CinePassion is not a Tomatometer-approved publication. Reviews from this publication only count toward the Tomatometer when written by the following Tomatometer-approved critic(s): Fernando F. Croce
Religion and marriage and the very idea of heroism are hurled into Verhoeven's bestial pyre, his direction has the gift of overabundance -- the Spanish locations and castles teem with putrid lushness.
Posted Mar 20, 2020
The Cheat (1915)
[Cecil B. DeMille] understands the cinematic zones where the dueling impulses of prudery and titillation meet.
Posted Nov 12, 2019
The Hunt (La caza) (1966)
Shotguns and pistols, scopes and binoculars, rock 'n' roll and martial drums.
Posted Sep 10, 2019
Nancy Dowd's blueprint has scrappy traces of The Girl Can't Help It (and the seeds of Madonna, Courtney, Britney...), Lou Adler's direction has an exhausted band wrangler's acquaintance with waves and fads.
Posted Apr 11, 2019
Two Thousand Maniacs! (1964)
Having picked up a modicum of craft since Blood Feast, Lewis integrates the gruesome money-shots less maladroitly into the story. Still, his sideshow-barker shamelessness remains undimmed.
Posted Mar 29, 2019
Robot Monster (1953)
Let the dullards have their Most Amusingly Bad contests and Golden Turkey trophies, the cinephile will receive Tucker's surrealism with pleasure and notice the sketches for The Man Who Fell to Earth.
Posted Dec 28, 2018
Sprawling canvas to Alea's intimate inquiry, Humberto Solás' political-personal epic locates the characters posed on the shifting historical tectonics
Posted Jun 19, 2018
Paranoia (Orgasmo) (1969)
Umberto Lenzi takes the smooth Chabrolian veneer and spreads a little grime over it
Posted Jan 30, 2018
A Short Film About Killing (1988)
The obscured-vision effects of Slawomir Idziak's dirty-sepia filters -- characters encircled by soiling irises -- suggest isolated realities clashing appallingly in the most excruciating murder since Torn Curtain's farmhouse killing.
Posted Apr 5, 2017
A Short Film About Love (1988)
A moral tract, like Krzysztof Kieslowski's other Dekalog expansion, though physical contact here revolves around the brutality of emotion, rather than killing -- the results are no less visceral.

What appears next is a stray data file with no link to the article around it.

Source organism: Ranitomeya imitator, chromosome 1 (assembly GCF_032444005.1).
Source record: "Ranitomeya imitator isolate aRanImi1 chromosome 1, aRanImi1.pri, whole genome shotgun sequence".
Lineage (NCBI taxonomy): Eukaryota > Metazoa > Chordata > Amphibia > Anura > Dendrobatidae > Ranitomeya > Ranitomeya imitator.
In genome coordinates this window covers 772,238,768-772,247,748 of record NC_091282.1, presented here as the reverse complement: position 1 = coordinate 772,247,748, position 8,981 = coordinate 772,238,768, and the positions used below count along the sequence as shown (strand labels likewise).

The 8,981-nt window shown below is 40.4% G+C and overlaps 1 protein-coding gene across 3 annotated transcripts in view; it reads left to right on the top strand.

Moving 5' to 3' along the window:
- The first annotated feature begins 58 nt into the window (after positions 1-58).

Posted Apr 5, 2017
The Ophüls question ("Quelle heure est-il?") is always in the air, along with the tilting, craning and tracking that link and sever feelings.
Posted Mar 1, 2017
One of Sacha Guitry's most enjoyably ephemeral soufflés.
Posted Nov 21, 2016
The Last House on the Left (1972)
Indelibly scummy, Wes Craven's freshman shocker is less a rip-off of The Virgin Spring than a purposefully degraded update, with the medieval barbarism of the original cannily transplanted to Vietnam-era America.
Posted Oct 19, 2016
The Abominable Dr. Phibes (1971)
A sardonic wink, back at The Phantom of the Opera and ahead toward Phantom of the Paradise, with The Avengers as structure and plenty of Franju in the mix.
Posted Oct 19, 2016
The recurring vision of the staring blonde child comes from Flemish painting, the early image of sundry crucifixes like mushrooms on a mossy boulder comes from Mario Bava
Posted Oct 18, 2016
The Queen of Spades (1949)
Otto Heller's chiaroscuro cinematography and Oliver Messel's Gothic designs play vital roles in Dickinson's thorough demolition of period genteelness for the horror in it.
Posted Oct 18, 2016
The Outlaw Josey Wales (1976)
Eastwood's laconic gunslinger leaves a trail of bodies and tobacco spit throughout the film, but the trajectory lies in his questioning of the Man-of-No-Name mold though interaction with the more earthbound humans.
Posted Jul 27, 2016
From Russia With Love (1964)
The series' tightest expression of brutes playacting as gentlemen
Posted Apr 12, 2016
The Struggle (1931)
Griffith doesn't cloak the story's creakiness, he faces it head-on and erects images to embody and purify its emotions.
Posted Apr 7, 2016
The Lost Weekend (1945)